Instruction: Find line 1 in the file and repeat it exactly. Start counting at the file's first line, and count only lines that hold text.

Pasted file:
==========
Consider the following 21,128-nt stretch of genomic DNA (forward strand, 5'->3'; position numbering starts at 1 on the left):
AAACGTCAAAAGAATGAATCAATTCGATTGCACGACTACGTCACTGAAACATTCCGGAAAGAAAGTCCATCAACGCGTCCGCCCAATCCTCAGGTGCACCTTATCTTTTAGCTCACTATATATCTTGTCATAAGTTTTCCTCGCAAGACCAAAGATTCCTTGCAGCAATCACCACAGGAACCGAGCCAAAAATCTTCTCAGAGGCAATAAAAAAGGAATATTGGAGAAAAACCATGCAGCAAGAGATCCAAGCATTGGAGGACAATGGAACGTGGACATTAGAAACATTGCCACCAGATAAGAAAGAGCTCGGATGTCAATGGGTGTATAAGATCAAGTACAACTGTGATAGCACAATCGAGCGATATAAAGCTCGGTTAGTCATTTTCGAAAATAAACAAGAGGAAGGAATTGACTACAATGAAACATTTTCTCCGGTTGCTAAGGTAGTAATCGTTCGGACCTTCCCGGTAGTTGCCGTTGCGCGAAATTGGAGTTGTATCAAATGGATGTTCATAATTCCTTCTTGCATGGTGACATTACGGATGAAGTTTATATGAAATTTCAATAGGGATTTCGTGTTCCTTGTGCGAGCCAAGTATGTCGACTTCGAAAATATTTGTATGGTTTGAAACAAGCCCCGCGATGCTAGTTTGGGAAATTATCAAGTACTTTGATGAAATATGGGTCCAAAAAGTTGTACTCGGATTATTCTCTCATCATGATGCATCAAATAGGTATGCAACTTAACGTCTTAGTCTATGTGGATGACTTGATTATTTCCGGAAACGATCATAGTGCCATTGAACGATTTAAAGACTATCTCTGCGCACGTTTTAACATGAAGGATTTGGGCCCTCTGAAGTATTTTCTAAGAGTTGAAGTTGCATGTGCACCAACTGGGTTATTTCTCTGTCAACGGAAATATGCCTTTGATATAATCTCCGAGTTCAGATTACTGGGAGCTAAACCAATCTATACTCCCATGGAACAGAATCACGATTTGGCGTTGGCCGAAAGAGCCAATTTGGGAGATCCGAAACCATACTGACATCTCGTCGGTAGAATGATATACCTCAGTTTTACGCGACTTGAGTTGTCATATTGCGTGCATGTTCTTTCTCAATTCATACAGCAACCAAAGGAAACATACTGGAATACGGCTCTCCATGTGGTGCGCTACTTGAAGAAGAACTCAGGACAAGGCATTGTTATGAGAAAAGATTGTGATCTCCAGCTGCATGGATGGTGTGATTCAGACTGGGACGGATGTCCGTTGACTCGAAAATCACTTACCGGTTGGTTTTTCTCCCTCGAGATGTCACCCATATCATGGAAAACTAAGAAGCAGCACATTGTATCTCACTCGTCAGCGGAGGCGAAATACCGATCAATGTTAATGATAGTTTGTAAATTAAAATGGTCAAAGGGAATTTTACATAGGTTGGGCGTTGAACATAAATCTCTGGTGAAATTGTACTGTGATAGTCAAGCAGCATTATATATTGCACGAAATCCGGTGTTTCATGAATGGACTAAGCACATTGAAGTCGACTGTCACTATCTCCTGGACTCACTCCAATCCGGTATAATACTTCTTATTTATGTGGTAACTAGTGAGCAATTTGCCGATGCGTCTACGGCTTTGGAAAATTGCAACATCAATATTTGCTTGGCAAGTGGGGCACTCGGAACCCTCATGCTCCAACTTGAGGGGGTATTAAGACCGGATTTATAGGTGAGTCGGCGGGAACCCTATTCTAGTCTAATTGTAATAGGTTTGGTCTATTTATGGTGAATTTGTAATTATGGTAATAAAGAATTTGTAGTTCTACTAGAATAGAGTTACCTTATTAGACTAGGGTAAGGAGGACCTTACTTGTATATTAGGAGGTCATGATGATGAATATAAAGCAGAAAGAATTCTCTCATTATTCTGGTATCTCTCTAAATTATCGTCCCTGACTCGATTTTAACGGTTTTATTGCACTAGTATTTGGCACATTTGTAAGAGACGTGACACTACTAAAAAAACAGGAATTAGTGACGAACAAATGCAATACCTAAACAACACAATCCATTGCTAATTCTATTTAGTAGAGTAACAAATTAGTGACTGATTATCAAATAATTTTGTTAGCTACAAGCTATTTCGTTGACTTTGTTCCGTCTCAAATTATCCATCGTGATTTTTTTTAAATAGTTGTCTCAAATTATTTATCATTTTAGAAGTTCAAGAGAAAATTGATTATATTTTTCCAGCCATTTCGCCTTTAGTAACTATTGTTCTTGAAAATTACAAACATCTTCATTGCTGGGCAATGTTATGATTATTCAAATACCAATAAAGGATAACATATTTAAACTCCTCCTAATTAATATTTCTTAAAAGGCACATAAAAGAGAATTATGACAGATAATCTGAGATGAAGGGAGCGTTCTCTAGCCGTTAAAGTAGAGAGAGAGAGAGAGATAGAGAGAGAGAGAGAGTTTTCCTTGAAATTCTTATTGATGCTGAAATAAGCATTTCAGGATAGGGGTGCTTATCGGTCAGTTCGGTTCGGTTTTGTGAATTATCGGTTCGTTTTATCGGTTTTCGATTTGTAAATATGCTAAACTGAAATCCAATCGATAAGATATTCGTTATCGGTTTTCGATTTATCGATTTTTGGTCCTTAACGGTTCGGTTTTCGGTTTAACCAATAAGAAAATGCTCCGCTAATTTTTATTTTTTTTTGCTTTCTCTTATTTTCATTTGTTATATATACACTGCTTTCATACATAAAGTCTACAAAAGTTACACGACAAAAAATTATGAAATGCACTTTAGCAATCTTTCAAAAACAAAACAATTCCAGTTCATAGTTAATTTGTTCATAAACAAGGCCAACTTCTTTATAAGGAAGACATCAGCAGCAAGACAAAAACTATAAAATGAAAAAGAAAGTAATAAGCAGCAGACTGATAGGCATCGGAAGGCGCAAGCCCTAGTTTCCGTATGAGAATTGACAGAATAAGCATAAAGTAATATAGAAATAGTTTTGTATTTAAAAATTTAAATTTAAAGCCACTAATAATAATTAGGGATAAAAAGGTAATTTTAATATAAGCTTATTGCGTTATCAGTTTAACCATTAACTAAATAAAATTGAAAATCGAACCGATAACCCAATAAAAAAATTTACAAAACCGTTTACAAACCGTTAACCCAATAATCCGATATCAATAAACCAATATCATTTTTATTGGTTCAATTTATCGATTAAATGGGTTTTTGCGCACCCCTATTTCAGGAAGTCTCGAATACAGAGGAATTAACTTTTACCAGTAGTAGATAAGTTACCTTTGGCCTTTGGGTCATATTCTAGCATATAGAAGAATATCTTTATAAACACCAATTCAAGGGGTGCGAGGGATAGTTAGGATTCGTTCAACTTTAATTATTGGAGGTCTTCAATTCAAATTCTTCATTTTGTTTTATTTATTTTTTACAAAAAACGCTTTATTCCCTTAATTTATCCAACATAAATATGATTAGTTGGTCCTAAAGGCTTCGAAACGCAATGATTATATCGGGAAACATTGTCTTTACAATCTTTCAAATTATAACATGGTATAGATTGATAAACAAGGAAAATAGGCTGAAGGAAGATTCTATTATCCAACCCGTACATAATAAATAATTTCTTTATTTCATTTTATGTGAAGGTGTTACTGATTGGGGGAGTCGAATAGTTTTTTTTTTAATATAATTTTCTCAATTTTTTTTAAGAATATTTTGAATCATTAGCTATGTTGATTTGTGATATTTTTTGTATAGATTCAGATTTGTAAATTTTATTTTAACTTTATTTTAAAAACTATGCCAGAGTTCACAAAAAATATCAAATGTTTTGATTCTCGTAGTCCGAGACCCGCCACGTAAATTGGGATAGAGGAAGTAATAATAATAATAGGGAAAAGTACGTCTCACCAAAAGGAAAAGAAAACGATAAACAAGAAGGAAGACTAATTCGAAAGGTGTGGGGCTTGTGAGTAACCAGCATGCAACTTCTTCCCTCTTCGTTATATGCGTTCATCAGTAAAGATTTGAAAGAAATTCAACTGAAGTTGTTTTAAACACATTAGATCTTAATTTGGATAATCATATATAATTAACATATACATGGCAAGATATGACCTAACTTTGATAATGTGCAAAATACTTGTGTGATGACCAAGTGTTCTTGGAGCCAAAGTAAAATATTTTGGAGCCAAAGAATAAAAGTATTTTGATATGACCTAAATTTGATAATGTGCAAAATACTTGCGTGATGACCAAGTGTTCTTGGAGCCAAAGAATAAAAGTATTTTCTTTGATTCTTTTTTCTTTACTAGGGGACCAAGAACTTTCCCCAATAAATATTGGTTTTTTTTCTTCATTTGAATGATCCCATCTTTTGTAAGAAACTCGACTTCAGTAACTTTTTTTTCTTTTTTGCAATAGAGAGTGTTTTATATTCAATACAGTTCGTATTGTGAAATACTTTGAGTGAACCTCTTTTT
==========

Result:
Consider the following 21,128-nt stretch of genomic DNA (forward strand, 5'->3'; position numbering starts at 1 on the left):